Endemic species are organisms that are native to an exclusive place, location, habitat, etc. Generally, endemic species are not found anywhere else on earth, and they are isolated to a particular location for a reason. Some of these reasons for isolation may include water quality (or quality of habitat), pollution preventing movement and transport, limited food source, geographic features that prevent dispersion (e.g., cave collapse), etc. Documenting pockets of endemic species and identifying their habitats as threatened/endangered is an important step in implementing conservation measures necessary to guarantee survival.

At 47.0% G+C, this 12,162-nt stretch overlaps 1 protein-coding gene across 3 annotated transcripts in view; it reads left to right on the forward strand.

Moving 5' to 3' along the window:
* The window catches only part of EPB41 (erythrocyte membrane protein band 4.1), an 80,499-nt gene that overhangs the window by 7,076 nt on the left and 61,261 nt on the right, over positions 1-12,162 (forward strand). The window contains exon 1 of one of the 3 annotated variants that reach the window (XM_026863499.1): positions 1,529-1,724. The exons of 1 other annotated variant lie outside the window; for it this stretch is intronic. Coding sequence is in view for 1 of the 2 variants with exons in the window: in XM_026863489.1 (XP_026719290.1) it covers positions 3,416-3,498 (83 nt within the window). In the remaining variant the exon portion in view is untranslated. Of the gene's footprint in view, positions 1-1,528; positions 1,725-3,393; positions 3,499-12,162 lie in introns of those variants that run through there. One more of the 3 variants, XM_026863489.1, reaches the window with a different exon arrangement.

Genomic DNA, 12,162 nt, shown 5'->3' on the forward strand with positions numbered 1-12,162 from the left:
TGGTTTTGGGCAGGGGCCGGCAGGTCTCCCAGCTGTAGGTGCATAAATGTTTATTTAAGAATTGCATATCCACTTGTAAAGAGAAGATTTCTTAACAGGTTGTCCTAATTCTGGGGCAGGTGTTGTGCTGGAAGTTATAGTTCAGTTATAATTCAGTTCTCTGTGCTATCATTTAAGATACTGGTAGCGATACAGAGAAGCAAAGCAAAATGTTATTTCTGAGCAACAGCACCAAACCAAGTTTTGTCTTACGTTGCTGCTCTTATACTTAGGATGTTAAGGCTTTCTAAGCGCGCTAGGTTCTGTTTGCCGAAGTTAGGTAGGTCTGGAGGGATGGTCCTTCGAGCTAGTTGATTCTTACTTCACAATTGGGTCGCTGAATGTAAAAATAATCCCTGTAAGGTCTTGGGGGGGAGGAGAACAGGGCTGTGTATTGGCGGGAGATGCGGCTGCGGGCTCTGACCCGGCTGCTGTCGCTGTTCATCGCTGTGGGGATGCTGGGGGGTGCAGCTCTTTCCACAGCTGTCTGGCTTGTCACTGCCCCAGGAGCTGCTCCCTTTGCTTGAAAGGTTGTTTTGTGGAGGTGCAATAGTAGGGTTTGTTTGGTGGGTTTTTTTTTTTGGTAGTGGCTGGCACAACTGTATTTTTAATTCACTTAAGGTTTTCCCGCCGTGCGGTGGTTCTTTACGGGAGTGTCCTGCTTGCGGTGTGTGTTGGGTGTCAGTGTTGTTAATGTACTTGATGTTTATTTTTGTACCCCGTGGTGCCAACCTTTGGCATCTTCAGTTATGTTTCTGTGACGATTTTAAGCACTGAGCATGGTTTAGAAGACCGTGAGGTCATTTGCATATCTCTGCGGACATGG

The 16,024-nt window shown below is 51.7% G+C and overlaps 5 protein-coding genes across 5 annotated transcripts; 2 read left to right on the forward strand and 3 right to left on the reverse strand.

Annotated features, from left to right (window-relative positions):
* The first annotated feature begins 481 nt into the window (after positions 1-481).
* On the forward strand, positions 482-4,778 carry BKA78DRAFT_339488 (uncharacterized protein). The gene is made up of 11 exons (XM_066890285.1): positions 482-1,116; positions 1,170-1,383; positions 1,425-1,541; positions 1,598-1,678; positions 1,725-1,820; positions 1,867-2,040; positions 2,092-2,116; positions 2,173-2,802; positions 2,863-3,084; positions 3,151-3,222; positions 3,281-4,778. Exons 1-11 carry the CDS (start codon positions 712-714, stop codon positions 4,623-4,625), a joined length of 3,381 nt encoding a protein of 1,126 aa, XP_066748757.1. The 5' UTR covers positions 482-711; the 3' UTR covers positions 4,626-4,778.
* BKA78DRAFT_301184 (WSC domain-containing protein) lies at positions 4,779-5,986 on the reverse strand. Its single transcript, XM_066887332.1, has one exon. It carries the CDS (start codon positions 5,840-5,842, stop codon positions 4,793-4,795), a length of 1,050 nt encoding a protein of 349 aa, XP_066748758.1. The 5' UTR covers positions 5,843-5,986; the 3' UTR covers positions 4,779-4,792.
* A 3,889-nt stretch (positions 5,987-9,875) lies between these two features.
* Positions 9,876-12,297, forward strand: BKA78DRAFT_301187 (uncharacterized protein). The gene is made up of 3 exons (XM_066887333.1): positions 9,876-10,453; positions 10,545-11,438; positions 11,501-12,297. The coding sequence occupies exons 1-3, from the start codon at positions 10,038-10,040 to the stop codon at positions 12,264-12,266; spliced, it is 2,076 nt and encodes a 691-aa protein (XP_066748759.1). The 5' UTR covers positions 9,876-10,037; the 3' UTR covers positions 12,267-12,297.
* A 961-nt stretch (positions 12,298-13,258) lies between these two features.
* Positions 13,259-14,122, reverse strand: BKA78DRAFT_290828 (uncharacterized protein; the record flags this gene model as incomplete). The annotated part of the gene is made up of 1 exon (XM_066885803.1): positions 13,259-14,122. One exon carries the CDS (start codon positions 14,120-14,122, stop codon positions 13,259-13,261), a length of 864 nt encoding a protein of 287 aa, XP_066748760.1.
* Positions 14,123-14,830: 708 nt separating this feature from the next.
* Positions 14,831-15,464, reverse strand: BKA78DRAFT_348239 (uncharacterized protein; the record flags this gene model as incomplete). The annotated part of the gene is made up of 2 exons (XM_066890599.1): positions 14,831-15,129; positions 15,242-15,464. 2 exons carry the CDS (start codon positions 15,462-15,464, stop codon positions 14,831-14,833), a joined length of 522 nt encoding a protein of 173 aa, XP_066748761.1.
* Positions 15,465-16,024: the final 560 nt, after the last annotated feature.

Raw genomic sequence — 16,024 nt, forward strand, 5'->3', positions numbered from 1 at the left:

It is common for discrete water masses to develop in some submerged caves. This means that pockets of water with very different geochemical properties exist in different places throughout the system. This may be due in part to patterns of hydrologic flow, influence of tides, saltwater intrusion, groundwater withdrawals, etc. This is one factor that can further limit the range where organisms can survive. So creatures that are endemic to ONE cave system, may in fact be endemic to only one PART of that cave system. Protecting these microhabitats is critical for ensuring the survival of these species.